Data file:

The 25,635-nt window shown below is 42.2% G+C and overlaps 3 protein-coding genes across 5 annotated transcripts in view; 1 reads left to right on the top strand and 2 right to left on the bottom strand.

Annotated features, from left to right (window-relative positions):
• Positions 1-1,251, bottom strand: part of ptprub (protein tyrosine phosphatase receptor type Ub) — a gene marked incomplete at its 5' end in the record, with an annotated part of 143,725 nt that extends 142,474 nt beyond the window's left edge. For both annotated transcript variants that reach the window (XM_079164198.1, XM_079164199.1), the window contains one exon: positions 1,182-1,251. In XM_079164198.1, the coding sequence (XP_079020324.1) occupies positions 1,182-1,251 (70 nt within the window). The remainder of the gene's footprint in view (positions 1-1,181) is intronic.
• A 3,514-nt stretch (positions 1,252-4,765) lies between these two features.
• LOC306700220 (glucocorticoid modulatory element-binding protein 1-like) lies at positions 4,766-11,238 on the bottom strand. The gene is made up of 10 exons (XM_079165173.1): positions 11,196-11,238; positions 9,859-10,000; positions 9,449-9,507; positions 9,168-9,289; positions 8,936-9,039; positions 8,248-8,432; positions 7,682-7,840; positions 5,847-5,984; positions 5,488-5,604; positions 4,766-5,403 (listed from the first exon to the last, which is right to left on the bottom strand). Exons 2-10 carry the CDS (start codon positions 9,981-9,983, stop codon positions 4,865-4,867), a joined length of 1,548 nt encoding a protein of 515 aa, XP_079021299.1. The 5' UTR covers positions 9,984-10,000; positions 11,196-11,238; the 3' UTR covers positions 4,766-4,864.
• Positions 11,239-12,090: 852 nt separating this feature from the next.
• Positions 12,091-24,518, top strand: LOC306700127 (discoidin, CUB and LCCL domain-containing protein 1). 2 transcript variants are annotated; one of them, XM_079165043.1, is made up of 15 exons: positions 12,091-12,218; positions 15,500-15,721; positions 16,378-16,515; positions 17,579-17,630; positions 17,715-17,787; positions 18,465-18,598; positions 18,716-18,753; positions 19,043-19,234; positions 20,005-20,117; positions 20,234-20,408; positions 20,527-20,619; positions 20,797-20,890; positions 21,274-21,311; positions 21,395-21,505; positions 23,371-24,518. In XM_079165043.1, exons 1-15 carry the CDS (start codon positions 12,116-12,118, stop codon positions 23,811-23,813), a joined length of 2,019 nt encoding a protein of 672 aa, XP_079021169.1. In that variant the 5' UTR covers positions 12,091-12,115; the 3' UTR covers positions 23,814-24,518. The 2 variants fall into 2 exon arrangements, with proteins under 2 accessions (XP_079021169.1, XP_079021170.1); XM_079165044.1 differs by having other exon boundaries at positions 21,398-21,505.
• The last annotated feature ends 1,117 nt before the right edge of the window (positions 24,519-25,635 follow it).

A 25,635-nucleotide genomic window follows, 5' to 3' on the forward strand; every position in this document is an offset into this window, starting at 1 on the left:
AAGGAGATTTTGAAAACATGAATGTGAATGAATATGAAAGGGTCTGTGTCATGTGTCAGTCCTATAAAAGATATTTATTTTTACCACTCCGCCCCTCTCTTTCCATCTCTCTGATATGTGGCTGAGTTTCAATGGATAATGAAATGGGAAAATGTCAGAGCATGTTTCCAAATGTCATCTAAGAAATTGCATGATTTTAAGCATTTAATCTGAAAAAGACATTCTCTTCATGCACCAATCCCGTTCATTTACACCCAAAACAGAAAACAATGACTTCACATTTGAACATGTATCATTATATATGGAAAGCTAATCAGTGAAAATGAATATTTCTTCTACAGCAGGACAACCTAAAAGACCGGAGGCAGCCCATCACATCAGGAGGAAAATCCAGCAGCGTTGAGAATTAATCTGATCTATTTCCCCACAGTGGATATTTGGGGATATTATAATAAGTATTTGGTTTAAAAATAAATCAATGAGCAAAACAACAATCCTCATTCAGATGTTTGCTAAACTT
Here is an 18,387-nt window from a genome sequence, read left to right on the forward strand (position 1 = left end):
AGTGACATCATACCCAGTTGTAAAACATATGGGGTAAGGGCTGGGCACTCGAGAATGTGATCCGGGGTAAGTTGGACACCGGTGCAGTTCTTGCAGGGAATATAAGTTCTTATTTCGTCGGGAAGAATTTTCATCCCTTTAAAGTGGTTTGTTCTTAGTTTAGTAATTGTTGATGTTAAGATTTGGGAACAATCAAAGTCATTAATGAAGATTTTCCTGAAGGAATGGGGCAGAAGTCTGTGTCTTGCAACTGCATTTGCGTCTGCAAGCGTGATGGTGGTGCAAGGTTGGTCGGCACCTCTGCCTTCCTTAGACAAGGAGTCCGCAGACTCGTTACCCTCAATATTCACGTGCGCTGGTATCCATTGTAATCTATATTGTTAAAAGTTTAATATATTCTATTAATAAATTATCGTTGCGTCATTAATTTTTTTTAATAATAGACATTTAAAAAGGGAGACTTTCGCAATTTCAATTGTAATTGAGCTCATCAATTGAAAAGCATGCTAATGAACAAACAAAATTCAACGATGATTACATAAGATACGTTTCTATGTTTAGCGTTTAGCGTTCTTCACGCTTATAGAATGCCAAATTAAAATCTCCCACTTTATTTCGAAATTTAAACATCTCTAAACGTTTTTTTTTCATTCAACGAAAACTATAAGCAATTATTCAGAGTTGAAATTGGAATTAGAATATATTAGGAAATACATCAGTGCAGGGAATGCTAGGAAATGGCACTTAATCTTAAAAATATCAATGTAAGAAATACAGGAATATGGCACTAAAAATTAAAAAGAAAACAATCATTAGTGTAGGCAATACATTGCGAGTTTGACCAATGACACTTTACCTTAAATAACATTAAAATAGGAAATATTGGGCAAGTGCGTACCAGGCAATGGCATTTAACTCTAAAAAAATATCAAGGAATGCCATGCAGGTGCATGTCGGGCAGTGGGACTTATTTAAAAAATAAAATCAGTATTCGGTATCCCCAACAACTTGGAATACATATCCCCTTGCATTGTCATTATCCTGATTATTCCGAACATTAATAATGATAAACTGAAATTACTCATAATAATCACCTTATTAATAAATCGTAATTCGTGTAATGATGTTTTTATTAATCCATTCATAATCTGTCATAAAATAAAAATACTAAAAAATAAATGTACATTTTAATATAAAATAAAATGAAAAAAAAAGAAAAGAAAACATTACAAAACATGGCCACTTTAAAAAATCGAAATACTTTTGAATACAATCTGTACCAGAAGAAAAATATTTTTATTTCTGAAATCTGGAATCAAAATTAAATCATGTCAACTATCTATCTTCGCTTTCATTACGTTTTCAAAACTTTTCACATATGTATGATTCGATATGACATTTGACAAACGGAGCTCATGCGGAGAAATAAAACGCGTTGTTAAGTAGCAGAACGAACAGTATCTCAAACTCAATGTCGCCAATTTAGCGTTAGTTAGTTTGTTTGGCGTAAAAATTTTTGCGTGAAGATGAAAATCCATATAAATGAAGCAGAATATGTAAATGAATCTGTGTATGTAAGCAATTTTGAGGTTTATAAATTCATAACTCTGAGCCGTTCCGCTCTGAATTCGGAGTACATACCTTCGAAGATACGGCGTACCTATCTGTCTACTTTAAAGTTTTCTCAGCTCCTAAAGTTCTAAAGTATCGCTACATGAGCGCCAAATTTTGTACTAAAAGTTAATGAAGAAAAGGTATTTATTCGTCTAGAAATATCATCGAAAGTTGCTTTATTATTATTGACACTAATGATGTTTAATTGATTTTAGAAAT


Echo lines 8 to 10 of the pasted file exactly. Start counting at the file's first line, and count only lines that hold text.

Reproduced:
• The last annotated feature ends 1,117 nt before the right edge of the window (positions 24,519-25,635 follow it).

A 25,635-nucleotide genomic window follows, 5' to 3' on the forward strand; every position in this document is an offset into this window, starting at 1 on the left:
AAGGAGATTTTGAAAACATGAATGTGAATGAATATGAAAGGGTCTGTGTCATGTGTCAGTCCTATAAAAGATATTTATTTTTACCACTCCGCCCCTCTCTTTCCATCTCTCTGATATGTGGCTGAGTTTCAATGGATAATGAAATGGGAAAATGTCAGAGCATGTTTCCAAATGTCATCTAAGAAATTGCATGATTTTAAGCATTTAATCTGAAAAAGACATTCTCTTCATGCACCAATCCCGTTCATTTACACCCAAAACAGAAAACAATGACTTCACATTTGAACATGTATCATTATATATGGAAAGCTAATCAGTGAAAATGAATATTTCTTCTACAGCAGGACAACCTAAAAGACCGGAGGCAGCCCATCACATCAGGAGGAAAATCCAGCAGCGTTGAGAATTAATCTGATCTATTTCCCCACAGTGGATATTTGGGGATATTATAATAAGTATTTGGTTTAAAAATAAATCAATGAGCAAAACAACAATCCTCATTCAGATGTTTGCTAAACTT